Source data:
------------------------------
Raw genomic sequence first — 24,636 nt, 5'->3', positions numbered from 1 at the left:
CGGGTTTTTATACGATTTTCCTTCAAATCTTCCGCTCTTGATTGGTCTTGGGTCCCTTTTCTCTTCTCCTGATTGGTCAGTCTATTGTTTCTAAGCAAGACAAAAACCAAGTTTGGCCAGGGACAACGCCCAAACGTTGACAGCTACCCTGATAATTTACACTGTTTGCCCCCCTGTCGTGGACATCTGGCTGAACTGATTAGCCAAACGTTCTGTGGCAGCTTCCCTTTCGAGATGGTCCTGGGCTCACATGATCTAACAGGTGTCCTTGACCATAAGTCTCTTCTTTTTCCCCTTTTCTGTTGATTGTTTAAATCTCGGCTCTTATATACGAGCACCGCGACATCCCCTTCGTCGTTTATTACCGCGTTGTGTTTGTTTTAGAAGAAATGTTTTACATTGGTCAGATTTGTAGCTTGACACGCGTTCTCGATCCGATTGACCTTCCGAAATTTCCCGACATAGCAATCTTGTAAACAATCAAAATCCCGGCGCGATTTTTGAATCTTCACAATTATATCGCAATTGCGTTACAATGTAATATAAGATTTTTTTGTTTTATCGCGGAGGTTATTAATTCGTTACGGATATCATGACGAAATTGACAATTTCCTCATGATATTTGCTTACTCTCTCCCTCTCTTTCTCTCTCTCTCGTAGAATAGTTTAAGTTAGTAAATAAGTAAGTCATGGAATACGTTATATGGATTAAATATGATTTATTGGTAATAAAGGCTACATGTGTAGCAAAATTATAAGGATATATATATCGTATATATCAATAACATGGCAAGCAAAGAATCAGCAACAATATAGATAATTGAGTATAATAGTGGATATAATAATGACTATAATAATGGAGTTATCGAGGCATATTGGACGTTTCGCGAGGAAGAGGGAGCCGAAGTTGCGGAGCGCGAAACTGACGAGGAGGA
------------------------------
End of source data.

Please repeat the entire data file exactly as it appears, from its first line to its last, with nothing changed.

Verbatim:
Raw genomic sequence first — 24,636 nt, 5'->3', positions numbered from 1 at the left:
CGGGTTTTTATACGATTTTCCTTCAAATCTTCCGCTCTTGATTGGTCTTGGGTCCCTTTTCTCTTCTCCTGATTGGTCAGTCTATTGTTTCTAAGCAAGACAAAAACCAAGTTTGGCCAGGGACAACGCCCAAACGTTGACAGCTACCCTGATAATTTACACTGTTTGCCCCCCTGTCGTGGACATCTGGCTGAACTGATTAGCCAAACGTTCTGTGGCAGCTTCCCTTTCGAGATGGTCCTGGGCTCACATGATCTAACAGGTGTCCTTGACCATAAGTCTCTTCTTTTTCCCCTTTTCTGTTGATTGTTTAAATCTCGGCTCTTATATACGAGCACCGCGACATCCCCTTCGTCGTTTATTACCGCGTTGTGTTTGTTTTAGAAGAAATGTTTTACATTGGTCAGATTTGTAGCTTGACACGCGTTCTCGATCCGATTGACCTTCCGAAATTTCCCGACATAGCAATCTTGTAAACAATCAAAATCCCGGCGCGATTTTTGAATCTTCACAATTATATCGCAATTGCGTTACAATGTAATATAAGATTTTTTTGTTTTATCGCGGAGGTTATTAATTCGTTACGGATATCATGACGAAATTGACAATTTCCTCATGATATTTGCTTACTCTCTCCCTCTCTTTCTCTCTCTCTCGTAGAATAGTTTAAGTTAGTAAATAAGTAAGTCATGGAATACGTTATATGGATTAAATATGATTTATTGGTAATAAAGGCTACATGTGTAGCAAAATTATAAGGATATATATATCGTATATATCAATAACATGGCAAGCAAAGAATCAGCAACAATATAGATAATTGAGTATAATAGTGGATATAATAATGACTATAATAATGGAGTTATCGAGGCATATTGGACGTTTCGCGAGGAAGAGGGAGCCGAAGTTGCGGAGCGCGAAACTGACGAGGAGGA